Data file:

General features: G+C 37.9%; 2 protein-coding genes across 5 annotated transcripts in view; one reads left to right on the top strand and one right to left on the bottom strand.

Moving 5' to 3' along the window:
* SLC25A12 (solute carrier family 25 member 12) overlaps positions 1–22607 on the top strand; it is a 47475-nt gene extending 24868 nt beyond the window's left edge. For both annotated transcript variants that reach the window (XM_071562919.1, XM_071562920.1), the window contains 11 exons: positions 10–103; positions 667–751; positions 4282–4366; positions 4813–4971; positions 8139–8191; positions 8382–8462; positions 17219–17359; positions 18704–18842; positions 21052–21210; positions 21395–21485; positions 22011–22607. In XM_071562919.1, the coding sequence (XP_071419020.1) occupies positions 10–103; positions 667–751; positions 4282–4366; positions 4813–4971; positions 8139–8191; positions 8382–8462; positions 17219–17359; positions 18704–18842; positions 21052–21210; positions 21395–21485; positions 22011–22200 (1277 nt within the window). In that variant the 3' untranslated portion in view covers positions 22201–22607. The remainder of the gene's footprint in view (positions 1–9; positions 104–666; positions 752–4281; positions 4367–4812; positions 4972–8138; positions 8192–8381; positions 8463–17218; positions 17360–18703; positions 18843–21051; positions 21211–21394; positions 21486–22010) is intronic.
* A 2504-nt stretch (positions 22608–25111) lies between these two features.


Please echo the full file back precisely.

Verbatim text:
General features: G+C 37.9%; 2 protein-coding genes across 5 annotated transcripts in view; one reads left to right on the top strand and one right to left on the bottom strand.

Moving 5' to 3' along the window:
* SLC25A12 (solute carrier family 25 member 12) overlaps positions 1–22607 on the top strand; it is a 47475-nt gene extending 24868 nt beyond the window's left edge. For both annotated transcript variants that reach the window (XM_071562919.1, XM_071562920.1), the window contains 11 exons: positions 10–103; positions 667–751; positions 4282–4366; positions 4813–4971; positions 8139–8191; positions 8382–8462; positions 17219–17359; positions 18704–18842; positions 21052–21210; positions 21395–21485; positions 22011–22607. In XM_071562919.1, the coding sequence (XP_071419020.1) occupies positions 10–103; positions 667–751; positions 4282–4366; positions 4813–4971; positions 8139–8191; positions 8382–8462; positions 17219–17359; positions 18704–18842; positions 21052–21210; positions 21395–21485; positions 22011–22200 (1277 nt within the window). In that variant the 3' untranslated portion in view covers positions 22201–22607. The remainder of the gene's footprint in view (positions 1–9; positions 104–666; positions 752–4281; positions 4367–4812; positions 4972–8138; positions 8192–8381; positions 8463–17218; positions 17360–18703; positions 18843–21051; positions 21211–21394; positions 21486–22010) is intronic.
* A 2504-nt stretch (positions 22608–25111) lies between these two features.